# Blaze

A wrapper that simplifies interactions with the
[official Cloud Firestore API](

If you've ever worked with any of the official Elixir client libraries for
Google Cloud, you'll know that they aren't typically simple to interact with.
Although it's great that all of the libraries are generated by a tool rather
than created by hand, some of the conventions chosen for the final output are
less than ideal. This is even more prominent with the Firebase APIs.

Firestore especially is frustrating because every document is wrapped in a model
with every field in the document wrapped in a model with sometimes the values of
those fields being wrapped in models. It's just layer upon layer of custom

Blaze was created to simplify that interaction with Firestore. Instead of
wrapping objects in models, you simply pass in Elixir primitives such as lists,
maps, and whatever else. All of the conversions to and from models are handled
automatically. If you need to use any of the special features or data types
available to Firestore, you can do so simply by storing your values as tuples
where the first element is a special key representing the Firestore-native data
type and the second element is the Elixir primitive that represents it. See
[Usage](#usage) below for more information.

## Installation

Add `blaze` to your list of dependencies in `mix.exs`:

def deps do
    {:blaze, "~> 0.1.0"}

For online document, see [](

## Usage

Currently there is only one API made available through Blaze: document
interaction. You can create, retrieve, delete, modify, list, and query for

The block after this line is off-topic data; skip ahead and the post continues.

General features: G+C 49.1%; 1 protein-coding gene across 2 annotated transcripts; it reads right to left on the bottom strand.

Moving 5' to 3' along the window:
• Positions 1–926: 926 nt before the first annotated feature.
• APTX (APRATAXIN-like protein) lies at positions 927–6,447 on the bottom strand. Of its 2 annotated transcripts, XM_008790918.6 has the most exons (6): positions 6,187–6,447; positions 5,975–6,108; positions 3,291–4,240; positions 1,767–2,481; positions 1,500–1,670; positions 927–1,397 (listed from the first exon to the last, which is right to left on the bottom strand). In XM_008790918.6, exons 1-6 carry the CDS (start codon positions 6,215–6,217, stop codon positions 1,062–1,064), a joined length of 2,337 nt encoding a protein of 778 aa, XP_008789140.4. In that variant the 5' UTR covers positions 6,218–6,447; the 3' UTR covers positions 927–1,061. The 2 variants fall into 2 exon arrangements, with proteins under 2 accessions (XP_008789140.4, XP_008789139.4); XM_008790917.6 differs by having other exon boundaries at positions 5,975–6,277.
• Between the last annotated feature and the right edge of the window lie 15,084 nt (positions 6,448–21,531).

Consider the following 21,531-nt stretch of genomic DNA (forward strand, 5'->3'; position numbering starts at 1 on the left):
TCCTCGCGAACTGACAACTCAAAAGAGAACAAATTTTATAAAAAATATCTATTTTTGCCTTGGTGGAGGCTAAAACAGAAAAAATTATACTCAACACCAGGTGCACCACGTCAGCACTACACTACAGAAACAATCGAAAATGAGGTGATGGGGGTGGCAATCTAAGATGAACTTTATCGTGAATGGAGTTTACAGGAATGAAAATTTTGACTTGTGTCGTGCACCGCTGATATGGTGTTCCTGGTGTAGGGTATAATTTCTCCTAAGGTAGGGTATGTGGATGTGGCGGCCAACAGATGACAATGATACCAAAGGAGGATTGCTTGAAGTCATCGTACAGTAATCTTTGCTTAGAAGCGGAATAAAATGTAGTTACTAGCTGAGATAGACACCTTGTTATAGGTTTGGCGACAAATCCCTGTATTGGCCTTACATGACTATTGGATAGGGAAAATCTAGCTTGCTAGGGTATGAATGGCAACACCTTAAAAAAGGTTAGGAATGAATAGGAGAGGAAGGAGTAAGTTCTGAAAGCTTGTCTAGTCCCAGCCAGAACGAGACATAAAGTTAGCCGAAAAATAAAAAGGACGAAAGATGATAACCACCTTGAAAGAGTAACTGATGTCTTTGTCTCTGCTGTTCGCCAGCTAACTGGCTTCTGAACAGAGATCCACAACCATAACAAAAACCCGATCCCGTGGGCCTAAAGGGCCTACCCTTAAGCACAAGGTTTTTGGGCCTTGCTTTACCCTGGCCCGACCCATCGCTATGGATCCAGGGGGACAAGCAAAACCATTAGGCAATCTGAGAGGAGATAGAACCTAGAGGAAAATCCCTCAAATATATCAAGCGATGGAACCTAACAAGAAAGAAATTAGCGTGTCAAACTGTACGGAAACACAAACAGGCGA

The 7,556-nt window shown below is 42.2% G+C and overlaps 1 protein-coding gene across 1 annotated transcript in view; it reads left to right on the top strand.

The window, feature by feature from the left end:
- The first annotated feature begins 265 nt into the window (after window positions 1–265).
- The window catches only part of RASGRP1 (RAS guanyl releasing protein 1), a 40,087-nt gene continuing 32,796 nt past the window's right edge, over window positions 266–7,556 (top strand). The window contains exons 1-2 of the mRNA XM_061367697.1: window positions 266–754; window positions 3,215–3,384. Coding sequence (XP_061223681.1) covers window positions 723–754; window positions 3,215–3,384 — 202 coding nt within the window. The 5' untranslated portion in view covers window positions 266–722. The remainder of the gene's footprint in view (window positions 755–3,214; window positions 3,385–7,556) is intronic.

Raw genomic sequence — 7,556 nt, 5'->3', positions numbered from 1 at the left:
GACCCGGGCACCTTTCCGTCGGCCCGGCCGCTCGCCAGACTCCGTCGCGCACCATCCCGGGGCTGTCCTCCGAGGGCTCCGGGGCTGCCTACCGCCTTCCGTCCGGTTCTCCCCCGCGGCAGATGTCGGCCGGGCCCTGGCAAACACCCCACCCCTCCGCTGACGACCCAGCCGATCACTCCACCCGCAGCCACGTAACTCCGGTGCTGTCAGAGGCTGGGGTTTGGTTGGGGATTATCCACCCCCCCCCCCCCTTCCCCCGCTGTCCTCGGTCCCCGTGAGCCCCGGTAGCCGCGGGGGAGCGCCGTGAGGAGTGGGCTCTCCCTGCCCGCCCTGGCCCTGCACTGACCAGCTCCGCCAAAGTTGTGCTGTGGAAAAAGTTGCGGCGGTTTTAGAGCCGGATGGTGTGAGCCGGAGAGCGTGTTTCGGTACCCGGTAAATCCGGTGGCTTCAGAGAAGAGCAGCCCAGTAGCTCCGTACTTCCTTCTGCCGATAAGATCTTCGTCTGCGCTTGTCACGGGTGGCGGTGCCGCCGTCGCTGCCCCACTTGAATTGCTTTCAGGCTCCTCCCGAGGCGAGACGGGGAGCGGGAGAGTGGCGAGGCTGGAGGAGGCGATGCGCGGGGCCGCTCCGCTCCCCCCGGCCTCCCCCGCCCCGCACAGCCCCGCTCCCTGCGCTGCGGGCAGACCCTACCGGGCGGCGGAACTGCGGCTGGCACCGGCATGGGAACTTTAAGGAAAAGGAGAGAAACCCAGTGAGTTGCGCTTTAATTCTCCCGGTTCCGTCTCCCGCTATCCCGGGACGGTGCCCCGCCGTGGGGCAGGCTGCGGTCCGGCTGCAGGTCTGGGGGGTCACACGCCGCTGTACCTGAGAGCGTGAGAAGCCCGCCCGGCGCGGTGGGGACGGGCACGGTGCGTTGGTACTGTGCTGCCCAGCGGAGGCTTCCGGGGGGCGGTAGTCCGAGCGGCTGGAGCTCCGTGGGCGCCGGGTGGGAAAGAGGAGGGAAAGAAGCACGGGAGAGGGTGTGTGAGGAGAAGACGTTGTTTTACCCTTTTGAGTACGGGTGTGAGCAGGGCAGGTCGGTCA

documents using `Blaze.API`.

When querying for documents, it is recommended to use `Blaze.Query` to build
valid structured query objects in a simple and composable manner. For example:

defmodule Books do
  import Blaze.Query

  @parent_path "projects/my-book-project/databases/(default)/documents"
  @book_collection "books"

  def by(author) do
    |> from()
    |> where(author: author)
    |> limit(20)

  def published_before(date) do
    |> from()
    |> where(published: {:lt, {:__firestore_time, 1588268380}})
    |> limit(20)

In the above example we see:

- That `from` accepts a collection id and generates a query object which can be
composed with any other query-related function from `Blaze.Query`.
- That `where` accepts values of multiple forms. In the case of searching for an
author, setting the value to any non-tuple is equivalent to an _equality_
condition, e.g. `field == value`. If a tuple is given, the first element is a
custom operator and the second element is the value. In the case of looking for
books published before a certain date, we see that the value is, itself, a tuple
that is specifying we want to use the Firestore-native timestamp data type.
- That we can `limit` the maximum number of results returned.

There are more query functions that you can read about in the documentation for